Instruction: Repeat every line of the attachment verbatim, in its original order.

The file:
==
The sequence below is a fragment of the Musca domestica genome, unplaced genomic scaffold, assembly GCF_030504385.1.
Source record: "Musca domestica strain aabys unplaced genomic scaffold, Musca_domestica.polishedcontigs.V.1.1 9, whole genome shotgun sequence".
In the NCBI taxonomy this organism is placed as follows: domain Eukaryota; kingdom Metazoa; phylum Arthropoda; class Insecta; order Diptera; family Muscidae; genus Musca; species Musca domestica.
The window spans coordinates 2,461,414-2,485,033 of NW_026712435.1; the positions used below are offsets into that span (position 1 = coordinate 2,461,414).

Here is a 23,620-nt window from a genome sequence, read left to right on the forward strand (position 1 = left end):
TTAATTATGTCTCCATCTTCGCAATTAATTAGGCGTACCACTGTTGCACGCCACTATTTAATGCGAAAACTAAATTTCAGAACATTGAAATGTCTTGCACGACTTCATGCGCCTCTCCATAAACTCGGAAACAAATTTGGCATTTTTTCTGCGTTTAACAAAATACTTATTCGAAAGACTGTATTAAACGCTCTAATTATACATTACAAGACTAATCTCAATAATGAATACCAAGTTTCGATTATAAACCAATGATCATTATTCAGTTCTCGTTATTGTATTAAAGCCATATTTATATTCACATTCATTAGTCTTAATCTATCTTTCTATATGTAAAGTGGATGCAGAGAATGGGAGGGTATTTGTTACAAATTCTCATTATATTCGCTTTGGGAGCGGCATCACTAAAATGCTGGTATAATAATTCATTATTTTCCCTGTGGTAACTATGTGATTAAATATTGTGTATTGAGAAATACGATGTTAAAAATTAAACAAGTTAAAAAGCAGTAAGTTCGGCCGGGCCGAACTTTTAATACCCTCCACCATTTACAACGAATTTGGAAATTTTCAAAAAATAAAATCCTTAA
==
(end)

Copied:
The sequence below is a fragment of the Musca domestica genome, unplaced genomic scaffold, assembly GCF_030504385.1.
Source record: "Musca domestica strain aabys unplaced genomic scaffold, Musca_domestica.polishedcontigs.V.1.1 9, whole genome shotgun sequence".
In the NCBI taxonomy this organism is placed as follows: domain Eukaryota; kingdom Metazoa; phylum Arthropoda; class Insecta; order Diptera; family Muscidae; genus Musca; species Musca domestica.
The window spans coordinates 2,461,414-2,485,033 of NW_026712435.1; the positions used below are offsets into that span (position 1 = coordinate 2,461,414).

Here is a 23,620-nt window from a genome sequence, read left to right on the forward strand (position 1 = left end):
TTAATTATGTCTCCATCTTCGCAATTAATTAGGCGTACCACTGTTGCACGCCACTATTTAATGCGAAAACTAAATTTCAGAACATTGAAATGTCTTGCACGACTTCATGCGCCTCTCCATAAACTCGGAAACAAATTTGGCATTTTTTCTGCGTTTAACAAAATACTTATTCGAAAGACTGTATTAAACGCTCTAATTATACATTACAAGACTAATCTCAATAATGAATACCAAGTTTCGATTATAAACCAATGATCATTATTCAGTTCTCGTTATTGTATTAAAGCCATATTTATATTCACATTCATTAGTCTTAATCTATCTTTCTATATGTAAAGTGGATGCAGAGAATGGGAGGGTATTTGTTACAAATTCTCATTATATTCGCTTTGGGAGCGGCATCACTAAAATGCTGGTATAATAATTCATTATTTTCCCTGTGGTAACTATGTGATTAAATATTGTGTATTGAGAAATACGATGTTAAAAATTAAACAAGTTAAAAAGCAGTAAGTTCGGCCGGGCCGAACTTTTAATACCCTCCACCATTTACAACGAATTTGGAAATTTTCAAAAAATAAAATCCTTAA